We’ll deal with the ‘Burn’ part of Nero’s package first, since it requires less explanation than ‘BackItUp’. On activating Nero Express, you’re greeted by a very simple and clean interface. It’s a world away from the rather complex Nero’s of old and while a little of the functionality has been sacrificed for ease-of-use, all the important stuff is still here – just more accessible than ever.
Down the left divide you’ll find four icons comprising Data, Music, Videos/Pictures or Image/Project/Copy. Data can be burned to CD, DVD or Blu-ray, Music creates a playable CD and Video a playable DVD. Image/Project/Copy, meanwhile, lets you do a straight copy of a CD or DVD (provided it isn’t copy-protected), or burn a disc image or saved project.
It all works as expected and though sometimes the more advanced options aren’t intuitively laid out, it’s nothing that using the program once or twice won’t get you used to.
Despite being incredibly easy to use, Nero’s RescueAgent is scary in its effectiveness. First you’re given the option to select the location you wish to scan, after which you can choose between a Fast or Deep Scan.
Running a Fast Scan on a much-used 2GB memory stick produced a whopping 8.9GB of recoverable data. Out of these we tried 30 to 40 files, 99 per cent of which were recovered effectively. This is an impressive return, making this a useful for tool for recovering those accidentially deleted photos and other files.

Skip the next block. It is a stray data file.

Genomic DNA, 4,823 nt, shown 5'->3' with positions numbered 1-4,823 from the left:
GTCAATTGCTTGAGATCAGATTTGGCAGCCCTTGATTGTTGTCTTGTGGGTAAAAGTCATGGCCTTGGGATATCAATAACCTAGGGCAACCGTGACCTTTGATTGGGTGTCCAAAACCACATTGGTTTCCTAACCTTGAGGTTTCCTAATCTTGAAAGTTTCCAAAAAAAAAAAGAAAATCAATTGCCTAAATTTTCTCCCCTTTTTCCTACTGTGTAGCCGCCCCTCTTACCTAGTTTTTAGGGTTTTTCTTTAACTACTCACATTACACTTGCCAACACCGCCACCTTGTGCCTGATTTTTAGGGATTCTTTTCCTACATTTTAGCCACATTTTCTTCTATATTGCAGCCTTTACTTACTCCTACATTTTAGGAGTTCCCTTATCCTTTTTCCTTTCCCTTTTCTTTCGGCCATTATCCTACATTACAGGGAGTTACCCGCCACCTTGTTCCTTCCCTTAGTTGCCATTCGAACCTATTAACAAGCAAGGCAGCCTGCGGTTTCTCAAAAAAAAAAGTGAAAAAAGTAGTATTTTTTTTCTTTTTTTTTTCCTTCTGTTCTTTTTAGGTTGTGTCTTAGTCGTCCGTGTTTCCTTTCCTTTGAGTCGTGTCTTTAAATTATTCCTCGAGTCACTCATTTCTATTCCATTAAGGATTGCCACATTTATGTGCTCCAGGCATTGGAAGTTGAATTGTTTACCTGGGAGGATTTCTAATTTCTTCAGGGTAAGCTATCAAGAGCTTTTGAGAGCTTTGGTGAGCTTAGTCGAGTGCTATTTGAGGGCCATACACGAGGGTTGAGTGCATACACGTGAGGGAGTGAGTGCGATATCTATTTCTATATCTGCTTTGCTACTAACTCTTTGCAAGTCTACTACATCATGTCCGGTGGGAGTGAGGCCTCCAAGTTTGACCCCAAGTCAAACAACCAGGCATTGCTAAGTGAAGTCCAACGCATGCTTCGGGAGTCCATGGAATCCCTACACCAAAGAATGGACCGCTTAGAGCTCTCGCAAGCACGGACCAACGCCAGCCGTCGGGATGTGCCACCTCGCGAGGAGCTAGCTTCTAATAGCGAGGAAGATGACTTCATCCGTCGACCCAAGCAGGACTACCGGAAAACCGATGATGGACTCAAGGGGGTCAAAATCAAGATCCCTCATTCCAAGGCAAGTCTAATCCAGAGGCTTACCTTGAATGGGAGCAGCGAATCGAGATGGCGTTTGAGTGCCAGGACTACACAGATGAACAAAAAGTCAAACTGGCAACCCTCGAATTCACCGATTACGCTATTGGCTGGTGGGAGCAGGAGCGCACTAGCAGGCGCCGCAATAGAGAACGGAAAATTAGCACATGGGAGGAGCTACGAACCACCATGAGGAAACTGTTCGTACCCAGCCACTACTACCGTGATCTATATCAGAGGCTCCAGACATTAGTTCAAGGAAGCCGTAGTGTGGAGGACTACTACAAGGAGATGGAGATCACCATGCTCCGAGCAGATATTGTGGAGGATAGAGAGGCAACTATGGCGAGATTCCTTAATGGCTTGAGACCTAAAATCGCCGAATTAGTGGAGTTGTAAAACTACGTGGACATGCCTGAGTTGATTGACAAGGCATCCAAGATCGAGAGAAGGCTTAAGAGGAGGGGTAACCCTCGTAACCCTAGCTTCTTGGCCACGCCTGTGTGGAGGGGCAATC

A proper full Windows disk format stumped it though, so this is not a tool for industrial-espionage types. Unfortunately we couldn’t test Nero’s ability to retrieve data from corrupted or damaged media, since we simply didn’t have any.
While the ‘Burn’ and ‘recovery’ aspects are fairly straightforward, the BackItUp segment is far more complex. You’ll definitely want to give the manual a read, as there’s a variety of options and functions which are not always transparent.
From the ‘Home Page’, which is accessible through an icon at all times, you can choose to Backup, Restore or Sync any file, folder or drive either manually or automatically, once or on a schedule. After making a backup, Nero can verify it to check for any corrupted or missing files. Activities are divided into Backups and Jobs, which can be saved, deleted, cancelled and resumed.
Overall BackItUp’s interface is fairly intuitive, with four tabs along the top (Backup, Restore, Sync and Tools) making navigation simple. As already mentioned though, some of the options could have been a bit better-explained. When starting a synchronisation job, for example, you’re asked to choose between Mirror, Copy, Update, Enhance or Add types, which unlike many of the more straightforward options in Nero aren’t explained by tool-tip help and can be a bit confusing.
It might also take some people a bit of reading to find out what exactly the difference is between syncing and backing-up, since the two functions overlap in many ways. Happily, the included help-files do explain everything quite well, with the additional aid of diagrams.